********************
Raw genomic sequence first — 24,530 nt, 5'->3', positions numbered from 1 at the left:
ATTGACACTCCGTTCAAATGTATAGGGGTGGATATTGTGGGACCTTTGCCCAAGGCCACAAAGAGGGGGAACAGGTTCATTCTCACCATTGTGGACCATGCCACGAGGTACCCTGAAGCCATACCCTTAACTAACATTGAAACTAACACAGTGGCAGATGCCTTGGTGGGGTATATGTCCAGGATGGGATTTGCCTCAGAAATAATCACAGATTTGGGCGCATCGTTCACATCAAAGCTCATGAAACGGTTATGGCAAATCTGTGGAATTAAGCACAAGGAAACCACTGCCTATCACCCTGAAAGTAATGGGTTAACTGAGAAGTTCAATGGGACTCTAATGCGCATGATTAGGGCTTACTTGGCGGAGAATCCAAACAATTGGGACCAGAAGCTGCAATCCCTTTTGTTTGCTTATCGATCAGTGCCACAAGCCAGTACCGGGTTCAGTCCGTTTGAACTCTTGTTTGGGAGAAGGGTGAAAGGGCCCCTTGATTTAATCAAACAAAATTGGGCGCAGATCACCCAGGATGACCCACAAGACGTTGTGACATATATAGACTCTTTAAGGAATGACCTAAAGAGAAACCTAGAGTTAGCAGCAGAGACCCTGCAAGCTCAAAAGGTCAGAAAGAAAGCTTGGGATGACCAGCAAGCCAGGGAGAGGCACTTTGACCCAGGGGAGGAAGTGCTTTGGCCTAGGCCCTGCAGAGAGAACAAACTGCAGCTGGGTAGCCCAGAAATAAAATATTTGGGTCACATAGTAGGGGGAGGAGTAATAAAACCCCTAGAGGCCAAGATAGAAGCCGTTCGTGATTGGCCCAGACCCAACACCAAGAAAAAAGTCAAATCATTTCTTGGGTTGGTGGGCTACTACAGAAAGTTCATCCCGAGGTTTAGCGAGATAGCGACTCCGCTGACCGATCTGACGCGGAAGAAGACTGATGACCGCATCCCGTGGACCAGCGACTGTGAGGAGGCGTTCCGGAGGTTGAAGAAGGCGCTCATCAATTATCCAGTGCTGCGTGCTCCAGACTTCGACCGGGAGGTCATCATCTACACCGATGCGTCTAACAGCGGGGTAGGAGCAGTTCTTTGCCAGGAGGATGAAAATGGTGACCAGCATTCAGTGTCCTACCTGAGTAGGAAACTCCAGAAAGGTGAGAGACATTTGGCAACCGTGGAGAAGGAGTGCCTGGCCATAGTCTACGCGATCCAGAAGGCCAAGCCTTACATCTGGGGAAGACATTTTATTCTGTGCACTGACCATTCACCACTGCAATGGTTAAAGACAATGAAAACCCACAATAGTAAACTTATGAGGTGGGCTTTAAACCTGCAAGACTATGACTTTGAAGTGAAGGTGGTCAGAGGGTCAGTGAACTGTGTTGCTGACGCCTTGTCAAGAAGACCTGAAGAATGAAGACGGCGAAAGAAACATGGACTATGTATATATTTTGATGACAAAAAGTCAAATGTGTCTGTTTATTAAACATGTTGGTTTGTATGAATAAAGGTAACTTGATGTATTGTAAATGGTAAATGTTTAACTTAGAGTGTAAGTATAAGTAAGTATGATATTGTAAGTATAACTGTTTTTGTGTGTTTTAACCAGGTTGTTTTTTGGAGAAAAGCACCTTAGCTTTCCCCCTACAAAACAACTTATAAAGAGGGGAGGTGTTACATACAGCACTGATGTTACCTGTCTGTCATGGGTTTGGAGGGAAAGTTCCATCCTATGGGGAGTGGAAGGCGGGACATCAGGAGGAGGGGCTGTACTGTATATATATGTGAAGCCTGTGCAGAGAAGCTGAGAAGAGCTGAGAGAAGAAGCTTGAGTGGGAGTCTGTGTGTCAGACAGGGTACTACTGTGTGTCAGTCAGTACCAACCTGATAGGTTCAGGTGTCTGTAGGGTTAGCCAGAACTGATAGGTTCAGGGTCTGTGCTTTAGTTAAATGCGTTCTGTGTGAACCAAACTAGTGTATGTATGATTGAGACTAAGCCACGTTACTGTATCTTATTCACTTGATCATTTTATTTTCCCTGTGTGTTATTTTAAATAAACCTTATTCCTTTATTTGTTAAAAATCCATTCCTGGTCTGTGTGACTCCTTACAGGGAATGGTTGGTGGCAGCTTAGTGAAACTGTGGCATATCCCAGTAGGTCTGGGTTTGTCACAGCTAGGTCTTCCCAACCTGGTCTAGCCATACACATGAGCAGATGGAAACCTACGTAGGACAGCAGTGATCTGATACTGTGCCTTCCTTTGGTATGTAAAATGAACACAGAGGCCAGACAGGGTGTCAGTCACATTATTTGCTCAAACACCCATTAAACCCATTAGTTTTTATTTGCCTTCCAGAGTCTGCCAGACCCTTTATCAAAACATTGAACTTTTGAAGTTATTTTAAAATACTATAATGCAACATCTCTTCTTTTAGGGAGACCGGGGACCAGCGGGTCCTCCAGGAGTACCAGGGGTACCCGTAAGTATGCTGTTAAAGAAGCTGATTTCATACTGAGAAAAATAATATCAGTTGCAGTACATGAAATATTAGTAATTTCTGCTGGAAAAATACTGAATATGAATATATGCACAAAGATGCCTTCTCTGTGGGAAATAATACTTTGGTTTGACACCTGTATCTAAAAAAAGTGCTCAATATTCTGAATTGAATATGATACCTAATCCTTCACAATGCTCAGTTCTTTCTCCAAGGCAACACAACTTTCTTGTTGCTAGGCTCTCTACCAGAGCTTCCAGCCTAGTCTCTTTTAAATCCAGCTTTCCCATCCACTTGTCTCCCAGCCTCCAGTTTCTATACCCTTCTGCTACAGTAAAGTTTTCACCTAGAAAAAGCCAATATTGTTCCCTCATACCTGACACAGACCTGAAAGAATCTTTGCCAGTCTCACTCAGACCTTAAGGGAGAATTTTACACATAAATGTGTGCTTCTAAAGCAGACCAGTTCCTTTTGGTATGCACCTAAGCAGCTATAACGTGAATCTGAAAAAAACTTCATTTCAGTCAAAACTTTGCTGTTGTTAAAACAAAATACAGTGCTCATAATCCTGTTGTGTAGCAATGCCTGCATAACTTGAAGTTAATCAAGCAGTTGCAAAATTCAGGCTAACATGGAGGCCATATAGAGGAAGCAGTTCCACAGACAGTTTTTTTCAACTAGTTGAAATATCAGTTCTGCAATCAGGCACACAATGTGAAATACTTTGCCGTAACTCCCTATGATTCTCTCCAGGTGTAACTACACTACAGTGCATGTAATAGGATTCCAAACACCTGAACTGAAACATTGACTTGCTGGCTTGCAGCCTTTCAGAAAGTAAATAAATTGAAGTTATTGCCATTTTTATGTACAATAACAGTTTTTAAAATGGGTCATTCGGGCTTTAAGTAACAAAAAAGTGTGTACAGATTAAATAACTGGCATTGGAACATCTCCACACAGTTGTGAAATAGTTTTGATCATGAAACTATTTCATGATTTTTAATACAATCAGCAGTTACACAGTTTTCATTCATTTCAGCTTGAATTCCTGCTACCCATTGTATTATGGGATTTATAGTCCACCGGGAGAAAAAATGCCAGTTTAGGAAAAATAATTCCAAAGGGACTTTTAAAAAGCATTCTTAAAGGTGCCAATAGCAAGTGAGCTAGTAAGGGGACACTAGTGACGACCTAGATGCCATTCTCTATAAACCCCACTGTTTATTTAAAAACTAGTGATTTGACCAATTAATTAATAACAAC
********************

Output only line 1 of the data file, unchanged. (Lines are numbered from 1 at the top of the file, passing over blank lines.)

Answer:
Raw genomic sequence first — 24,530 nt, 5'->3', positions numbered from 1 at the left: